Beavers are set to be reintroduced to England, four centuries after being killed off in the country — but will their presence be purely beneficial, or are there negative consequences to be wary of? Carla Passino looks at the arguments on both sides.
The jury is out on the Government’s plans for the reintroduction of beavers in England, announced last week. A native species, they were hunted to extinction about 400 years ago, but the results from recent trials, most notably along the River Otter in Devon, have inspired a consultation on countrywide releases. ‘The cascade of consequences that comes from them being in the landscape is pretty positive,’ explains Natural England’s chairman, Tony Juniper. As well as improving water quality and reducing flood peaks, ‘beavers engineer our riverscapes in ways which have very positive knock-on effects for birds, insects and amphibians,’ with some fish also benefitting.
The changes wrought by beavers are also quick, according to Mr Juniper, with one ‘bleak stretch of upland stream’ on Dartmoor transformed ‘into a vibrant wildlife habitat full of birds and amphibians in a couple of years’. Plus, adds Rob Stoneman of Wildlife Trusts, dams help river valleys to store carbon in wetland soils. ‘Reintroducing beavers means our wetlands will be healthier, wildlife will benefit and local economies will be boosted through eco-tourism,’ he enthuses.
However, the extent and speed of beavers’ impact that appeals to some is the reason others — such as farmers, landowners and fish conservationists — are wary. The NFU points out that beavers can affect farmland drainage, cause fields to flood and damage trees and riverbanks, whereas Nick Measham of Salmon & Trout Conservation expresses concern for endangered salmon and trout.
‘The precautionary principle that says “If in doubt, don’t” has been ignored,’ he laments. ‘In many ways, beavers may benefit river ecology, including fish, but not in all circumstances… we need to be careful. Beavers are in no risk of extinction. Salmon and sea trout are.’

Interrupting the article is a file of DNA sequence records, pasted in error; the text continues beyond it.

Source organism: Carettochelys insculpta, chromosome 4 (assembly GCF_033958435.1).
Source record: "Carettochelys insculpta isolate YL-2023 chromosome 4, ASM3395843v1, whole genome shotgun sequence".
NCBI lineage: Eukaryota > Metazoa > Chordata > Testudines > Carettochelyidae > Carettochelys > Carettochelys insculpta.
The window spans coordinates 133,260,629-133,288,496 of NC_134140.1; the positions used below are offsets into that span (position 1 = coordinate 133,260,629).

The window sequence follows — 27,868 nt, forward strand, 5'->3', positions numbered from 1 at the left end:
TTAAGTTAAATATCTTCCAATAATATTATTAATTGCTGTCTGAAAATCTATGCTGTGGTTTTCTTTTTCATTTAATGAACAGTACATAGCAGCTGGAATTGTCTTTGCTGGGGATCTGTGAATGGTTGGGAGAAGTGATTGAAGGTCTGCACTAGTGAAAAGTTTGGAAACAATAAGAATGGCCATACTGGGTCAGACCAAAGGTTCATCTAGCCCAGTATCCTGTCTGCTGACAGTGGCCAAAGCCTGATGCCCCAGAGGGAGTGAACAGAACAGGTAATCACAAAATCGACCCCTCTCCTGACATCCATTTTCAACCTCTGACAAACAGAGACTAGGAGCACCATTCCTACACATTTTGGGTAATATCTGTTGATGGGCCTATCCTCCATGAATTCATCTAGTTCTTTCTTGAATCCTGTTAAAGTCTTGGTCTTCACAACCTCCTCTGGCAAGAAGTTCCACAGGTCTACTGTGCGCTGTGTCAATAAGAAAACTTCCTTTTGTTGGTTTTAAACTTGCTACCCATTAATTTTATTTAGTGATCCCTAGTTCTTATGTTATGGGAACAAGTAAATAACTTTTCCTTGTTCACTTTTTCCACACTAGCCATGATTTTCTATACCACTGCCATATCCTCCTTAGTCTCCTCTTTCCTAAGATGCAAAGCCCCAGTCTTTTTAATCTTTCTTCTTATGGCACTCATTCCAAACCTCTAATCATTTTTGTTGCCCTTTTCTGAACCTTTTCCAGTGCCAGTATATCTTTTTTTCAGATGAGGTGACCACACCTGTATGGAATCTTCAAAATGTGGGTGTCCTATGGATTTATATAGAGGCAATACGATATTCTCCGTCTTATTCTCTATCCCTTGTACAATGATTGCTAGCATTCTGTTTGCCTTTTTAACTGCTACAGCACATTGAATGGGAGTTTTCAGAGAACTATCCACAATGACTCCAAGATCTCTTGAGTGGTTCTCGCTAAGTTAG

Mr Juniper responds that the Government strategy hinges on minimising downsides through careful management. To be licensed, a beaver release would have to demonstrate benefits and ‘widespread stakeholder support’. Tools would be in place to manage problems, from protecting ‘trees or moving dams, through to the relocation of beavers… [then] potential lethal control, as a very last resort’.
Robust evidence and management suggestions come from John Varley, estate director for Clinton Devon estates, part of the River Otter trial: ‘We have seen how beavers in the right place can bring about major benefits for wildlife, the environment and society… However, we have also witnessed negative impacts when beavers are in the wrong place: farmers’ fields, private property and roads flooded, as well as trees damaged.’
For Mr Varley, two factors must underpin any wide-scale releases. ‘The first is having a pragmatic and responsive management policy, which has the confidence of land managers and the public. The second is having the resources to implement it.’